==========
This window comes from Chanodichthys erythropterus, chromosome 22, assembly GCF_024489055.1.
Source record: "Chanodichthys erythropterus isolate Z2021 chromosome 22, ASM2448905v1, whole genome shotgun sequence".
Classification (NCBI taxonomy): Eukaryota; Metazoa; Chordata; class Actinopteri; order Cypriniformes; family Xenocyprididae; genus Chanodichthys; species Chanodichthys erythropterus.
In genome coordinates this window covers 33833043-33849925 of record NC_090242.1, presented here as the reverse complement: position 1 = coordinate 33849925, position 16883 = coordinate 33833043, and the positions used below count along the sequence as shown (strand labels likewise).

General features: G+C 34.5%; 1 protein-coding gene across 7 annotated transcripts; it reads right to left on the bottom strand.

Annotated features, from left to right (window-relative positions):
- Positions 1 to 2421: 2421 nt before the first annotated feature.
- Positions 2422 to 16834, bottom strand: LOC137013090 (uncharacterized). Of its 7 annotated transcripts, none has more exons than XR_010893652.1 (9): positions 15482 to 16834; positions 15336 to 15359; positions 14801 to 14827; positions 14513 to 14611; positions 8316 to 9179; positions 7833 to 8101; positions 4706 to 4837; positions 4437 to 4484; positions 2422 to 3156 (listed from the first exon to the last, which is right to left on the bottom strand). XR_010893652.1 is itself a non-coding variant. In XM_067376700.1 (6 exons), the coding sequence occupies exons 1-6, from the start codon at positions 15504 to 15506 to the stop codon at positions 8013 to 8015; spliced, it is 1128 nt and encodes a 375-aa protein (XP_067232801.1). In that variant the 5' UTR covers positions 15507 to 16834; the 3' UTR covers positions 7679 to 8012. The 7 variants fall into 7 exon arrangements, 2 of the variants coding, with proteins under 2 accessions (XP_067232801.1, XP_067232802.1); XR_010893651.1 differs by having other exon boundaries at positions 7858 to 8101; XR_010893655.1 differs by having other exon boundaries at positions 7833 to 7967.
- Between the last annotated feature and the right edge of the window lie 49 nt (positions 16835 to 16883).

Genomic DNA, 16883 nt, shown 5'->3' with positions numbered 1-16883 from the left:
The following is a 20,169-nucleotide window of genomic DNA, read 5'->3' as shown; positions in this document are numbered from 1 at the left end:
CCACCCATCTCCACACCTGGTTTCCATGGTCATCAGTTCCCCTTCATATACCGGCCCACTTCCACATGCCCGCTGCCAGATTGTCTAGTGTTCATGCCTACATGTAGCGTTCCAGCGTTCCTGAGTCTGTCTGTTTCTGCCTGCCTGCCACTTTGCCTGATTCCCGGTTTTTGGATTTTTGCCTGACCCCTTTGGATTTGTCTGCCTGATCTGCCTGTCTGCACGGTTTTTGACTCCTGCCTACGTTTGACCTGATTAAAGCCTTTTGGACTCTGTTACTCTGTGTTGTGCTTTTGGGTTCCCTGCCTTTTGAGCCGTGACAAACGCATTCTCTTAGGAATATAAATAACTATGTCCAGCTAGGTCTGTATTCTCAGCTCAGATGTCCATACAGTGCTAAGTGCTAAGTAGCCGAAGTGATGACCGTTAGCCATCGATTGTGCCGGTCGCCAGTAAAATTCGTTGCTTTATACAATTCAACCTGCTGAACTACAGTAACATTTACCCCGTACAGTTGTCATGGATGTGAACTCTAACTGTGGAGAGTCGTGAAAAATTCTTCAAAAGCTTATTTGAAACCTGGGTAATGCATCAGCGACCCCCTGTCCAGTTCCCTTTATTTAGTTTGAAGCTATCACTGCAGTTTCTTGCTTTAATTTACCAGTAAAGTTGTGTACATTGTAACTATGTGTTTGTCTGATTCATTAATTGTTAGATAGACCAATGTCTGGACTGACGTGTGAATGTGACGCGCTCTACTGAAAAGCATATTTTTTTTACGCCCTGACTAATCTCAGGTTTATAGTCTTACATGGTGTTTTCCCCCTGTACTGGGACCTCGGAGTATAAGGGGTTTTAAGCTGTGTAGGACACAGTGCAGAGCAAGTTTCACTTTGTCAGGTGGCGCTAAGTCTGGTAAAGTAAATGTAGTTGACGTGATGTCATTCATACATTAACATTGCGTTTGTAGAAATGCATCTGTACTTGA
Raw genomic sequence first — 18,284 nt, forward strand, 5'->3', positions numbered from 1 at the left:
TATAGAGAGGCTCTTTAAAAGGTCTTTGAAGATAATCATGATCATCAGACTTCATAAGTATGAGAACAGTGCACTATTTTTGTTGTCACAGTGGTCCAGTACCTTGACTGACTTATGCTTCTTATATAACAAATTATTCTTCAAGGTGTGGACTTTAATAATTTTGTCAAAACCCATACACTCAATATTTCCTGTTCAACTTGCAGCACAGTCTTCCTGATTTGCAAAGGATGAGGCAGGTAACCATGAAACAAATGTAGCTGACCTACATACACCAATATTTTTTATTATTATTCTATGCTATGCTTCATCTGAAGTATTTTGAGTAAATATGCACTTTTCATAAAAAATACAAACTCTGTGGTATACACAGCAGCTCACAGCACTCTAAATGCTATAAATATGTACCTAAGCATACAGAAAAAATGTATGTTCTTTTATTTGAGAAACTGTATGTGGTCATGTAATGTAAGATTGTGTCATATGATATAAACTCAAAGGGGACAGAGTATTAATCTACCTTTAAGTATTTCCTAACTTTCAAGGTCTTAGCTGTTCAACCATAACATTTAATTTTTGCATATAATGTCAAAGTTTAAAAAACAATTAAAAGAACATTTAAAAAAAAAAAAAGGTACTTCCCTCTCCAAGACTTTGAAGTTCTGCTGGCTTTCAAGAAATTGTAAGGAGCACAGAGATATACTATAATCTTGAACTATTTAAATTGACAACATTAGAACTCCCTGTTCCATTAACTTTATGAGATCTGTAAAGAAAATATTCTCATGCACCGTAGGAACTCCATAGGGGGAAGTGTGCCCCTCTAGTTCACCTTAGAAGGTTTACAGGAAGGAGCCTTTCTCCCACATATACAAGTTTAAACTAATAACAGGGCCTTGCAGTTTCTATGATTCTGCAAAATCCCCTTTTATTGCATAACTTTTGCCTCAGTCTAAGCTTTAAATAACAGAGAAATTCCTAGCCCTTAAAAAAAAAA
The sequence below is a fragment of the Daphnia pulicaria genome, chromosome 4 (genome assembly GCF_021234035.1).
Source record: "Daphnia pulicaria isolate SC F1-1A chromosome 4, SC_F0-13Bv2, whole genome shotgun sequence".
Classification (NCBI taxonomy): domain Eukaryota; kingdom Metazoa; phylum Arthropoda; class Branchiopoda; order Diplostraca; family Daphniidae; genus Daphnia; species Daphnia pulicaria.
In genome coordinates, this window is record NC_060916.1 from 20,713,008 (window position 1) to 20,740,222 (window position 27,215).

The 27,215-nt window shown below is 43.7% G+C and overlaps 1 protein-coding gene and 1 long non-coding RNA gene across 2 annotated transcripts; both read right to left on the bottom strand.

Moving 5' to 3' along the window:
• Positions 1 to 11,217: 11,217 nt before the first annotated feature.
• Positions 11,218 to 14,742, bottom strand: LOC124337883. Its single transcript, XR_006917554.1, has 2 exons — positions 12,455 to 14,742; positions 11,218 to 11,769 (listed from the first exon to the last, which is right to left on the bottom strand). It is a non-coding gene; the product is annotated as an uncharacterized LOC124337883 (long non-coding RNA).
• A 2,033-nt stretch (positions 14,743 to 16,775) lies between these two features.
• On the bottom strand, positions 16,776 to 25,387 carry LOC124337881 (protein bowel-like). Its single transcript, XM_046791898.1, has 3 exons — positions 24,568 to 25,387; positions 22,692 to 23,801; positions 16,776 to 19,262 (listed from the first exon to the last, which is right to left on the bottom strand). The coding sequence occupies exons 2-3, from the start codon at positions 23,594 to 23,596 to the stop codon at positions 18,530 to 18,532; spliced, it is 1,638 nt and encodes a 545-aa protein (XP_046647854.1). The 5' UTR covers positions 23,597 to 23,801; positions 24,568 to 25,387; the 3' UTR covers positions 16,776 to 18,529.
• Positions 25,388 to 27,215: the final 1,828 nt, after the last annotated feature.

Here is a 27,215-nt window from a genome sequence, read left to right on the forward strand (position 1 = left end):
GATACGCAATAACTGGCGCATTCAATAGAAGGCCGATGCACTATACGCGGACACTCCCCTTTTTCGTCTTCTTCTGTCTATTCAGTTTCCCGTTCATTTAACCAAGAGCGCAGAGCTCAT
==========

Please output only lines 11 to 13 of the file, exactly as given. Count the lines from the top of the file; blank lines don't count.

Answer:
The following is a 20,169-nucleotide window of genomic DNA, read 5'->3' as shown; positions in this document are numbered from 1 at the left end:
CCACCCATCTCCACACCTGGTTTCCATGGTCATCAGTTCCCCTTCATATACCGGCCCACTTCCACATGCCCGCTGCCAGATTGTCTAGTGTTCATGCCTACATGTAGCGTTCCAGCGTTCCTGAGTCTGTCTGTTTCTGCCTGCCTGCCACTTTGCCTGATTCCCGGTTTTTGGATTTTTGCCTGACCCCTTTGGATTTGTCTGCCTGATCTGCCTGTCTGCACGGTTTTTGACTCCTGCCTACGTTTGACCTGATTAAAGCCTTTTGGACTCTGTTACTCTGTGTTGTGCTTTTGGGTTCCCTGCCTTTTGAGCCGTGACAAACGCATTCTCTTAGGAATATAAATAACTATGTCCAGCTAGGTCTGTATTCTCAGCTCAGATGTCCATACAGTGCTAAGTGCTAAGTAGCCGAAGTGATGACCGTTAGCCATCGATTGTGCCGGTCGCCAGTAAAATTCGTTGCTTTATACAATTCAACCTGCTGAACTACAGTAACATTTACCCCGTACAGTTGTCATGGATGTGAACTCTAACTGTGGAGAGTCGTGAAAAATTCTTCAAAAGCTTATTTGAAACCTGGGTAATGCATCAGCGACCCCCTGTCCAGTTCCCTTTATTTAGTTTGAAGCTATCACTGCAGTTTCTTGCTTTAATTTACCAGTAAAGTTGTGTACATTGTAACTATGTGTTTGTCTGATTCATTAATTGTTAGATAGACCAATGTCTGGACTGACGTGTGAATGTGACGCGCTCTACTGAAAAGCATATTTTTTTTACGCCCTGACTAATCTCAGGTTTATAGTCTTACATGGTGTTTTCCCCCTGTACTGGGACCTCGGAGTATAAGGGGTTTTAAGCTGTGTAGGACACAGTGCAGAGCAAGTTTCACTTTGTCAGGTGGCGCTAAGTCTGGTAAAGTAAATGTAGTTGACGTGATGTCATTCATACATTAACATTGCGTTTGTAGAAATGCATCTGTACTTGA
Raw genomic sequence first — 18,284 nt, forward strand, 5'->3', positions numbered from 1 at the left: